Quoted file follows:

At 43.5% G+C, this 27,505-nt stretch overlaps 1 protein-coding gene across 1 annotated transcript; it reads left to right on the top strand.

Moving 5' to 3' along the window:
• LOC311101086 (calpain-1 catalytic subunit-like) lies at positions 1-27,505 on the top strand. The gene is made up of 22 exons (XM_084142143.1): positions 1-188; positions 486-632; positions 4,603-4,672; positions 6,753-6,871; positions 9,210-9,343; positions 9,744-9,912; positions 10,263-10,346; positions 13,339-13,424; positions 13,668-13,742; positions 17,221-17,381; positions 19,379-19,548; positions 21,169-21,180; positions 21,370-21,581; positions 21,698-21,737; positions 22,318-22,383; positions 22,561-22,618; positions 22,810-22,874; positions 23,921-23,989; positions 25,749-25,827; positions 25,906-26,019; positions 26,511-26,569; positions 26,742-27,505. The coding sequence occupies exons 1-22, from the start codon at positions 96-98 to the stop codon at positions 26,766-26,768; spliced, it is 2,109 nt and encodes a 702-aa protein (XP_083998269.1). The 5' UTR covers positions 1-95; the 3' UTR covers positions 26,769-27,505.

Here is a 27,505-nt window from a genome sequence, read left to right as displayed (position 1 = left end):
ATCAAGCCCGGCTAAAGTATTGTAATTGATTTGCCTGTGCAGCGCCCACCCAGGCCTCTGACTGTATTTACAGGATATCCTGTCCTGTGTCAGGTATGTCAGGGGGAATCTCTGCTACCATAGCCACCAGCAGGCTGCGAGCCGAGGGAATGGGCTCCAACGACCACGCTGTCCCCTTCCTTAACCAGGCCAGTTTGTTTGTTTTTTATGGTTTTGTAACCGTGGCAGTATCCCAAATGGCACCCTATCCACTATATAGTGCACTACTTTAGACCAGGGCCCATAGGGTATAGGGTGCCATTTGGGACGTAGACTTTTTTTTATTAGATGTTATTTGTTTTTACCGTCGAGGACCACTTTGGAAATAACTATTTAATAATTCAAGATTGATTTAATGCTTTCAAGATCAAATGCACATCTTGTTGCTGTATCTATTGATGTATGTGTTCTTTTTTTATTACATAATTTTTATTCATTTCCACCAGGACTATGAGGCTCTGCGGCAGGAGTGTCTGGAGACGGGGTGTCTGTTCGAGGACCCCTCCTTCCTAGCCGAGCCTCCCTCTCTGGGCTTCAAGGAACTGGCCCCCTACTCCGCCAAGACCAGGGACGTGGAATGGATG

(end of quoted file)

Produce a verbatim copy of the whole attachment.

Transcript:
At 43.5% G+C, this 27,505-nt stretch overlaps 1 protein-coding gene across 1 annotated transcript; it reads left to right on the top strand.

Moving 5' to 3' along the window:
• LOC311101086 (calpain-1 catalytic subunit-like) lies at positions 1-27,505 on the top strand. The gene is made up of 22 exons (XM_084142143.1): positions 1-188; positions 486-632; positions 4,603-4,672; positions 6,753-6,871; positions 9,210-9,343; positions 9,744-9,912; positions 10,263-10,346; positions 13,339-13,424; positions 13,668-13,742; positions 17,221-17,381; positions 19,379-19,548; positions 21,169-21,180; positions 21,370-21,581; positions 21,698-21,737; positions 22,318-22,383; positions 22,561-22,618; positions 22,810-22,874; positions 23,921-23,989; positions 25,749-25,827; positions 25,906-26,019; positions 26,511-26,569; positions 26,742-27,505. The coding sequence occupies exons 1-22, from the start codon at positions 96-98 to the stop codon at positions 26,766-26,768; spliced, it is 2,109 nt and encodes a 702-aa protein (XP_083998269.1). The 5' UTR covers positions 1-95; the 3' UTR covers positions 26,769-27,505.

Here is a 27,505-nt window from a genome sequence, read left to right as displayed (position 1 = left end):
ATCAAGCCCGGCTAAAGTATTGTAATTGATTTGCCTGTGCAGCGCCCACCCAGGCCTCTGACTGTATTTACAGGATATCCTGTCCTGTGTCAGGTATGTCAGGGGGAATCTCTGCTACCATAGCCACCAGCAGGCTGCGAGCCGAGGGAATGGGCTCCAACGACCACGCTGTCCCCTTCCTTAACCAGGCCAGTTTGTTTGTTTTTTATGGTTTTGTAACCGTGGCAGTATCCCAAATGGCACCCTATCCACTATATAGTGCACTACTTTAGACCAGGGCCCATAGGGTATAGGGTGCCATTTGGGACGTAGACTTTTTTTTATTAGATGTTATTTGTTTTTACCGTCGAGGACCACTTTGGAAATAACTATTTAATAATTCAAGATTGATTTAATGCTTTCAAGATCAAATGCACATCTTGTTGCTGTATCTATTGATGTATGTGTTCTTTTTTTATTACATAATTTTTATTCATTTCCACCAGGACTATGAGGCTCTGCGGCAGGAGTGTCTGGAGACGGGGTGTCTGTTCGAGGACCCCTCCTTCCTAGCCGAGCCTCCCTCTCTGGGCTTCAAGGAACTGGCCCCCTACTCCGCCAAGACCAGGGACGTGGAATGGATG